Self and Others by Formosa Circus Arts, and part of the Taiwan Season at Fringe, presents a blend of circus, theatre, and dance. The company works unusually for a circus, preferring to focus on group dynamics, dance, and texture, instead of individual virtuosity. Each performer wears the same minimal costume in rather consistently dim lighting to create an effect of a singular whole that morphs and moves through space. This ensemble focus generates many of both the strengths and weaknesses of Self and Others.
In their opening image, one of the performers emerges balanced in a handstand on top of an amorphous gloop where limbs appear to be far more numerous than people. The beautiful image of the mass is captivating, and repeats in a variety of formations throughout the show. The weakness, however, came through in individual skill as the performer in the handstand at the top of the mass never actually managed to press into a handstand. Instead, he managed to balance with bent arms momentarily before returning to the ground. Initially, I wondered if this could be attributed to style, but they continued to attempt handstands and balances in various formations, and frequently fell, struggled, or missed. This muddiness in acrobatic skill carried over to other turns that emerged beautifully out of ensemble movement, only to be executed in a clunky finale. It is also worth noting that the recorded music accompanying these feats was uneven – sometimes lending a soft eeriness that enhanced their shape-shifting, but at other times striking repeated harsh tones that seemed at odds with the nature of the movement, and were sometimes difficult to endure.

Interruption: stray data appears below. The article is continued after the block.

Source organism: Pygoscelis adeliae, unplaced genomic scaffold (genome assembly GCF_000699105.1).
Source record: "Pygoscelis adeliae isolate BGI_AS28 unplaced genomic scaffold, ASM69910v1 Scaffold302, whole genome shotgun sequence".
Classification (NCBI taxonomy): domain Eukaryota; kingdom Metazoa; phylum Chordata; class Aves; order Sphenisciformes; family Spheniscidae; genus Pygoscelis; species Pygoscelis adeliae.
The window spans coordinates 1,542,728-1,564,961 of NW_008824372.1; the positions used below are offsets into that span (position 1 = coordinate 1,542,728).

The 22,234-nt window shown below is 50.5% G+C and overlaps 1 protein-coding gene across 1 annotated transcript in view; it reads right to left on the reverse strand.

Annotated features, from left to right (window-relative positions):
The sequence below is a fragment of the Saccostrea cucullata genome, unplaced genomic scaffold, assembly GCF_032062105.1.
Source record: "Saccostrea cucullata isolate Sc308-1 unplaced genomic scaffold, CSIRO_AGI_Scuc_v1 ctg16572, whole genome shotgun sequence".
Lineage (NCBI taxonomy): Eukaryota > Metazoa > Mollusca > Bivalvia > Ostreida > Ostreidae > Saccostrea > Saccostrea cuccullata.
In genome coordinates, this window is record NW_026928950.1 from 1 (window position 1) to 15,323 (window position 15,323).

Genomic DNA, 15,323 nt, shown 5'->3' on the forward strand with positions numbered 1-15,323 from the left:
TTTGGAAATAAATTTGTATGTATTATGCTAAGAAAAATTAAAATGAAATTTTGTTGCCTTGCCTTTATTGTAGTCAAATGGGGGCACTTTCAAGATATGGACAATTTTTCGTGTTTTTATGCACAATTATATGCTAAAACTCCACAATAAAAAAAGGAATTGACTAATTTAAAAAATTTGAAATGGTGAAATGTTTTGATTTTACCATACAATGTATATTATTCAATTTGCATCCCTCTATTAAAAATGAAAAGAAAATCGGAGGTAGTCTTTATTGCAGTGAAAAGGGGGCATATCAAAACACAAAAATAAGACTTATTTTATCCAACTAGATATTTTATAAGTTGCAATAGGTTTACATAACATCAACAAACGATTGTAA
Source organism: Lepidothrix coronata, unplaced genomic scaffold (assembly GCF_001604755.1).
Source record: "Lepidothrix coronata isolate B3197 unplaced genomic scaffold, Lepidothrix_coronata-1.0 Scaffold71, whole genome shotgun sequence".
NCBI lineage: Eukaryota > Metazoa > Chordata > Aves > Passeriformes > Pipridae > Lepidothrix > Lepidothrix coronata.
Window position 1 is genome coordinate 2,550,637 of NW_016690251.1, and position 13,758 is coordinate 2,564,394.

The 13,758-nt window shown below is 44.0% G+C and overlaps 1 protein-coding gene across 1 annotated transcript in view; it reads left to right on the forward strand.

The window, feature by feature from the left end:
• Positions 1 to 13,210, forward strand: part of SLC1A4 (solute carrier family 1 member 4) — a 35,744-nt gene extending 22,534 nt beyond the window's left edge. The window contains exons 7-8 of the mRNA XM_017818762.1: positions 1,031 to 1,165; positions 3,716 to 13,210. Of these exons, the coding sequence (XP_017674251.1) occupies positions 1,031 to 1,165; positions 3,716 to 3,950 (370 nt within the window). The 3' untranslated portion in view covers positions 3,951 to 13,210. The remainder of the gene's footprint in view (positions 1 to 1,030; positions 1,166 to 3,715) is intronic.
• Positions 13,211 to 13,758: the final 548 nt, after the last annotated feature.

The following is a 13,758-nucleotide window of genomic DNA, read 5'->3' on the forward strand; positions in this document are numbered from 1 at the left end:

Some of the stronger material included some evocative play with light; ensemble silks images that transformed into small characters; and ensemble dance with wood blocks to create a powerful soundscape and numerous visual images. The collective invention of imagery was consistently striking, and laid a foundation that left me curious about what can emerge come from their continued creative exploration. Formosa Circus Arts is a young company (only four years old), and they show great promise. But though I look forward to seeing what they come up with next, it isn’t fully realised here.